This year for Memorial Day Weekend, I went to a music and arts festival outside of Los Angeles called Lightning in a Bottle (LIB). Some call it a baby Burning Man since it has the same intent but much less harsh conditions.
LIB takes place at Oak Canyon Ranch in the Santa Ana Mountains of Irvine, California. The property is made up of one hundred acres alongside the old Santiago Reservoir. Rolling hills and lush Oaks surround you. It's nothing but nature and it is nothing but beautiful.
The whole scene is incredibly interesting. Tons of people, many of them in crazy costumes from furry ears and tails to barely dressed at all. There were galleries set up and Vegan food that I hardly recognized as of this earth. There were tents and food wagons and vendors and art, art, art all around.
There was an amazing line-up of musicians and performers, none that I knew but most of which I enjoyed, like Lucent Dossier -- which was an incredible group of dancers, musicians, and aerialists. The best I can do to describe is to say imagine if all of the paintings of Dali came to life.
Everywhere you looked there were people making art and dancing and doing yoga and meditating and just plain old communing with one another, with nature, and with art. People were drinking and I saw some excess. But it was nothing like the drug and alcohol crazed, all-night rave I feared. All I can say is, if it was going on, I didn't see it.
Everyone camped out some in tiny pop-up tents and other in massive villages made of tarps and tents and even temporary carports! We slept in the back of my friend's SUV. We got there a day late, making setting up camp a near impossibility, with people and campsites and stages everywhere.
Funny thing is, I sort of felt like I was on the outside of the event the entire time even though I was smack dab in the middle of it all. I danced in the field. I ate acai bowl after bowl. I even had an amazing "healing" of sorts with old friends and new about old wounds and new.
Still, it was all so new and so foreign. I never felt completely swept away. I think I'd like to feel that though. And I believe after having that one experience under my belt, I'll be better prepared to enjoy it all the more next year.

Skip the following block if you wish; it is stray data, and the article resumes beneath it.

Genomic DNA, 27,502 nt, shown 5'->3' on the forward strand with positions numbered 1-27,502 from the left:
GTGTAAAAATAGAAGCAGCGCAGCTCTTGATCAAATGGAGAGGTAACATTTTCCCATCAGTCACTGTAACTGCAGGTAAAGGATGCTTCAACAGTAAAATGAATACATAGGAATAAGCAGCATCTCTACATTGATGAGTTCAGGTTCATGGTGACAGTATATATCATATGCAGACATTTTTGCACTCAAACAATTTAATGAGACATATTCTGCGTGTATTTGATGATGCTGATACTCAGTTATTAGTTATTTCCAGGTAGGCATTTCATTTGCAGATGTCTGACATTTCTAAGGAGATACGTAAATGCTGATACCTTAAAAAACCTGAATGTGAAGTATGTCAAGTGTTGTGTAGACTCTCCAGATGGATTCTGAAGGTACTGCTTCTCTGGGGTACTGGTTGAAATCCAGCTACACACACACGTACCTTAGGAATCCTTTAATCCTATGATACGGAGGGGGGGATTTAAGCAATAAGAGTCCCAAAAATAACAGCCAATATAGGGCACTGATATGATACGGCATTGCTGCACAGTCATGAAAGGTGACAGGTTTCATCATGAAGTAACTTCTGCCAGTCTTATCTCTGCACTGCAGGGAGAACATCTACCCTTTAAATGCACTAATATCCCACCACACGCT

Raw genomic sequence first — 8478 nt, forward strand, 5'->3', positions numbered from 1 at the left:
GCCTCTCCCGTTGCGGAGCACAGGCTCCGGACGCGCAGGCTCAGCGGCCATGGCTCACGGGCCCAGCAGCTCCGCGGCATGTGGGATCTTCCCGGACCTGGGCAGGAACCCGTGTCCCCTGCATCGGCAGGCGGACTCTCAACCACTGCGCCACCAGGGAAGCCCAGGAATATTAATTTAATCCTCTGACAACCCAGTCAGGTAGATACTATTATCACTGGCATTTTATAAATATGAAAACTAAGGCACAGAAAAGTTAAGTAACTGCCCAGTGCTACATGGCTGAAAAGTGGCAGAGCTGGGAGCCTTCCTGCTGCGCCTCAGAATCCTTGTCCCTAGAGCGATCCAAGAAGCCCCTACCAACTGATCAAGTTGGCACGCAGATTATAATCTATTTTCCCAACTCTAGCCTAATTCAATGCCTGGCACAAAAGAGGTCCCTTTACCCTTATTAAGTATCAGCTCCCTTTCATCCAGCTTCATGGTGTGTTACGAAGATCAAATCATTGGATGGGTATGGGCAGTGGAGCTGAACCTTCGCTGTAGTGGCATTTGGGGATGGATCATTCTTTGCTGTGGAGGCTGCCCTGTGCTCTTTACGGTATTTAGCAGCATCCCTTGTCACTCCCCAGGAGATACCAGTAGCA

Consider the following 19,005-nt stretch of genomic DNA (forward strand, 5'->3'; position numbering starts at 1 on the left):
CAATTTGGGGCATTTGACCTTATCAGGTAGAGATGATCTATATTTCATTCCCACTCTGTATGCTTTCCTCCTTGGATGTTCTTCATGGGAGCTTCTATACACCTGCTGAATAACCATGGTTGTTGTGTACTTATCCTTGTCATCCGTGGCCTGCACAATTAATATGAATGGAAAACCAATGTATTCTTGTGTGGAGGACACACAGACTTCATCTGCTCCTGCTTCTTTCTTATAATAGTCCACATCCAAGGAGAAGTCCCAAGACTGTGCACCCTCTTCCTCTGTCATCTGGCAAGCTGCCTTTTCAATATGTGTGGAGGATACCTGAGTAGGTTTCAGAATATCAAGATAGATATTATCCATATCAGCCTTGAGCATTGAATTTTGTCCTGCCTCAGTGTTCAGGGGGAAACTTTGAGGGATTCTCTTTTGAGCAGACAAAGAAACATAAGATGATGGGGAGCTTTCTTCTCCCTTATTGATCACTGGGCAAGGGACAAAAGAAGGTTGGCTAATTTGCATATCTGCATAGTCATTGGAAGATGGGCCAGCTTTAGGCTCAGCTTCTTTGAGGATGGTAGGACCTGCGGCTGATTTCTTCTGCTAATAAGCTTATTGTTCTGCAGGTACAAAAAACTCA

It was nice. Like the way life might be if we all lived off the grid. I don't know how long I could last on fried rice and flatbread pizza. And I am not a big fan of the port-a-potties and no showering plan. But it was fun to be truly unplugged for a few days.
The best part was what my friends and I decided to call the spontaneous dance break. They would happen wherever and whenever. Sometimes with music. Sometimes just with the sound of a distant beating drum.
It was just like being a kid again when you can move around how and when you wanted to without caring a lick about what anyone thought about you or your wild moves. It's crazy how little we dance, how little we move our bodies at all, once we "grow up." No wonder we're all so stressed and strained. Human beings were not designed for cubicles.
I plan on going to go back again next year. But this time I'm going to get there early and pitch a tent in the "village" with friends and I'm going to don something festive. Not sure what just yet, but something festive to be sure.
I'm confident I could get the hang of the whole "off the grid" thing, for a weekend anyway. It seems to me everyone should probably sign-up for that experience at Lightning in a Bottle or somewhere at least once. Good for the brain. Good for the soul.
It's amazing what you think about and talk about when there's nothing beeping, clicking, ringing, or buzzing and no one yelling, asking, demanding, or lecturing. Amazing how that works, unplugging causes a real recharging. It may not work with all things electronic. But it certainly worked for me.
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